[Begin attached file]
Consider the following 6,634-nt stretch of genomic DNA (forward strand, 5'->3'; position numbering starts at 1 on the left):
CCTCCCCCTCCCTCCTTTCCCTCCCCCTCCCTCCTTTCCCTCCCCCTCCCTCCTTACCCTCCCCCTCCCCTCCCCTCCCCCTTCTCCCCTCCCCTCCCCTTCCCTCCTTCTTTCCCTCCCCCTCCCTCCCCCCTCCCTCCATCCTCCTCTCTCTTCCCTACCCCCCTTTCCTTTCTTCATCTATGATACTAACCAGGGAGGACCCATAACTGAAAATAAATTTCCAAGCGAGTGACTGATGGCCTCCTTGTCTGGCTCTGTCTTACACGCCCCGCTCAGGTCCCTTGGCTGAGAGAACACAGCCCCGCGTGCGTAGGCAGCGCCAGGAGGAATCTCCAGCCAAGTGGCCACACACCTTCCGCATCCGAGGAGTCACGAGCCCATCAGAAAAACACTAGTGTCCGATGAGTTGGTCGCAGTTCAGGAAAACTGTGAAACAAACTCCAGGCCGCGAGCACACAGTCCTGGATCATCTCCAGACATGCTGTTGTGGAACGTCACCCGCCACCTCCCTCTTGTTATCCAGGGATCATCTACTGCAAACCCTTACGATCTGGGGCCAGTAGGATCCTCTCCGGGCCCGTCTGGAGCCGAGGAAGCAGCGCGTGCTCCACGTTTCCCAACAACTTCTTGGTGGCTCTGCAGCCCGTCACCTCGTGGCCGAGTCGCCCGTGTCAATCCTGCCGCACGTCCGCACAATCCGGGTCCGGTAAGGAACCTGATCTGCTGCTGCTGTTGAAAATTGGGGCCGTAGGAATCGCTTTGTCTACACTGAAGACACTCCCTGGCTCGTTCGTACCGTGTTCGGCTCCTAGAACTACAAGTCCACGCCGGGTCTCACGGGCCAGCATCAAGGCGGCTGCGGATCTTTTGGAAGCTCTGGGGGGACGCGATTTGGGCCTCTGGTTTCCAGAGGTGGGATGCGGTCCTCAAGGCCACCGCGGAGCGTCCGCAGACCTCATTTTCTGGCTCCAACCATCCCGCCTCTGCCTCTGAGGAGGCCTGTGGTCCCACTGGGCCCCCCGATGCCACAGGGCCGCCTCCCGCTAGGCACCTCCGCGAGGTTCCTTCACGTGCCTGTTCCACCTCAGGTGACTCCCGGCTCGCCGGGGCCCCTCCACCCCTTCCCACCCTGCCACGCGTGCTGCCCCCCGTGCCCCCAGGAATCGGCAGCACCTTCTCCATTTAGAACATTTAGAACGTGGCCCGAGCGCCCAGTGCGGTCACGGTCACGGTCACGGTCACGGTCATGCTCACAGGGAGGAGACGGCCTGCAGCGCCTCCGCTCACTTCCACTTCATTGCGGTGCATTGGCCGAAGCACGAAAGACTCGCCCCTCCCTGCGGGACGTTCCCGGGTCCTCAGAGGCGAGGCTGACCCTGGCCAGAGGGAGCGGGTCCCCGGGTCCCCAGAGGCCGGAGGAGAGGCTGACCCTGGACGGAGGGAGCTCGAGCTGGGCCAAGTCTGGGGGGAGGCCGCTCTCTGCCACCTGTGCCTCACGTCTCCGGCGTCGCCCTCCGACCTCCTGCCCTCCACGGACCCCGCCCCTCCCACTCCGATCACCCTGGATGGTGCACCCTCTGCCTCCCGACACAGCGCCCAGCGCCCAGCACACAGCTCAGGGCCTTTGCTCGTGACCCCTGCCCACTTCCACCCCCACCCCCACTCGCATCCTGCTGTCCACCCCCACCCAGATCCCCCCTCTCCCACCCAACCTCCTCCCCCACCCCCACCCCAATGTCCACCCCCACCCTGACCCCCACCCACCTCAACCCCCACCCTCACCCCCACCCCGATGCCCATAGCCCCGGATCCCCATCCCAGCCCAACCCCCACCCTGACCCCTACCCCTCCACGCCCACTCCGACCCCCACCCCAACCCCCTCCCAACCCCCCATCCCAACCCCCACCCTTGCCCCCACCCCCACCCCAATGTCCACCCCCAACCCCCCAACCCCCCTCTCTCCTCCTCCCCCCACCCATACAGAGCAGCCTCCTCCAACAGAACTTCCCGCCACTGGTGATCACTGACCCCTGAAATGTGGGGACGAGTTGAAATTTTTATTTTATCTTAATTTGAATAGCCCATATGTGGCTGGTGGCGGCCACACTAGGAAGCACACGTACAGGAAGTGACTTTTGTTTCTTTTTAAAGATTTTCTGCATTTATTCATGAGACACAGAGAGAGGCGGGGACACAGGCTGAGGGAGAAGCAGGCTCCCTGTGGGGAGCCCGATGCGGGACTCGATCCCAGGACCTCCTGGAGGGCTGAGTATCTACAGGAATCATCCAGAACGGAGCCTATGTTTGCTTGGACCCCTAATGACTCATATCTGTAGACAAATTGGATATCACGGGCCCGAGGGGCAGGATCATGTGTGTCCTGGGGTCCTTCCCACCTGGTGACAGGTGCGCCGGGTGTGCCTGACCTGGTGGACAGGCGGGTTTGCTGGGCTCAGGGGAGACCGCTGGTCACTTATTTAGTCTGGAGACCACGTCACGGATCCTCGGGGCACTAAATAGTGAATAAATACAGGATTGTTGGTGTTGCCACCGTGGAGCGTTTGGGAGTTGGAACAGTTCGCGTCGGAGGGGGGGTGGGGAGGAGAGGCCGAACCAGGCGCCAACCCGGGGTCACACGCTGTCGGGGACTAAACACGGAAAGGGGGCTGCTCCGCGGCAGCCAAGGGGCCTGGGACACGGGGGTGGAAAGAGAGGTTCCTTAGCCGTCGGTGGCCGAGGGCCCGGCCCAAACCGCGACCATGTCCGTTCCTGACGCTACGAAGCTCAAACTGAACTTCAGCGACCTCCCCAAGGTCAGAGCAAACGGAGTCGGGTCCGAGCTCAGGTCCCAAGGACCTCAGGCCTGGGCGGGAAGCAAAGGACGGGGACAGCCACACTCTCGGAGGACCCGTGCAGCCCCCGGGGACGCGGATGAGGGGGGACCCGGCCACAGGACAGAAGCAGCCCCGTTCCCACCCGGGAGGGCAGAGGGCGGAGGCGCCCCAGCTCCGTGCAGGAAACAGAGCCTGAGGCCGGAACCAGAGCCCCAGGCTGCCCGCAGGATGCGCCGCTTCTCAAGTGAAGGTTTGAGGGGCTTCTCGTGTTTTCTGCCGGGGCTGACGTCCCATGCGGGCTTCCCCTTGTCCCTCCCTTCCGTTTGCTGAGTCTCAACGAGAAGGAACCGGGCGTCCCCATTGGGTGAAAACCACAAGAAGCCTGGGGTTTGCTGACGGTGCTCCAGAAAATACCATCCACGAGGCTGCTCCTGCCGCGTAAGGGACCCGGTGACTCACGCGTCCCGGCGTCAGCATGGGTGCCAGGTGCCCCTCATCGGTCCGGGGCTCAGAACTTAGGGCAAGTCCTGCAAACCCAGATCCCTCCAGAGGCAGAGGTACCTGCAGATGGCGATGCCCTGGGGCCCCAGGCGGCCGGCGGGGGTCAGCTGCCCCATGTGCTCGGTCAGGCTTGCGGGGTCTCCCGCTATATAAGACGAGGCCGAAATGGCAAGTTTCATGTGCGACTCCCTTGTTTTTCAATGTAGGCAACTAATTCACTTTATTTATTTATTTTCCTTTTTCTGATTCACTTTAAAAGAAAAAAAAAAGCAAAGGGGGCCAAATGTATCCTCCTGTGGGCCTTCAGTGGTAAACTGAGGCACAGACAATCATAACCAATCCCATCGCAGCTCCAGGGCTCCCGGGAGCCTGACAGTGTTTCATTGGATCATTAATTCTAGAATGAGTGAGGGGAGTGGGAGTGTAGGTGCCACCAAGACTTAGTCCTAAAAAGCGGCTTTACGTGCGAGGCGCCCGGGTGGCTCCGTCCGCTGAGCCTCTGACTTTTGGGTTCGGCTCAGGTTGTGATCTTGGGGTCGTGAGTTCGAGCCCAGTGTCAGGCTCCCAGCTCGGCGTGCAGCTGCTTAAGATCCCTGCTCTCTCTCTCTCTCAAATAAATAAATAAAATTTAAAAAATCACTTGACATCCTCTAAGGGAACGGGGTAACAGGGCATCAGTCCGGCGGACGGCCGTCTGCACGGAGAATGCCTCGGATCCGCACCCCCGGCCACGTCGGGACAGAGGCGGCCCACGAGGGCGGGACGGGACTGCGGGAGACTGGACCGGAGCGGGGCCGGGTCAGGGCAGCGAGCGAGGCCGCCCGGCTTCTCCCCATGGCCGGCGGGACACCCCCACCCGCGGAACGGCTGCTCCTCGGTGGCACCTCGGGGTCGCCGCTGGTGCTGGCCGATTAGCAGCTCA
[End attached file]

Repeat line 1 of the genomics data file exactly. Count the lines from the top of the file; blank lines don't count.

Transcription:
Consider the following 6,634-nt stretch of genomic DNA (forward strand, 5'->3'; position numbering starts at 1 on the left):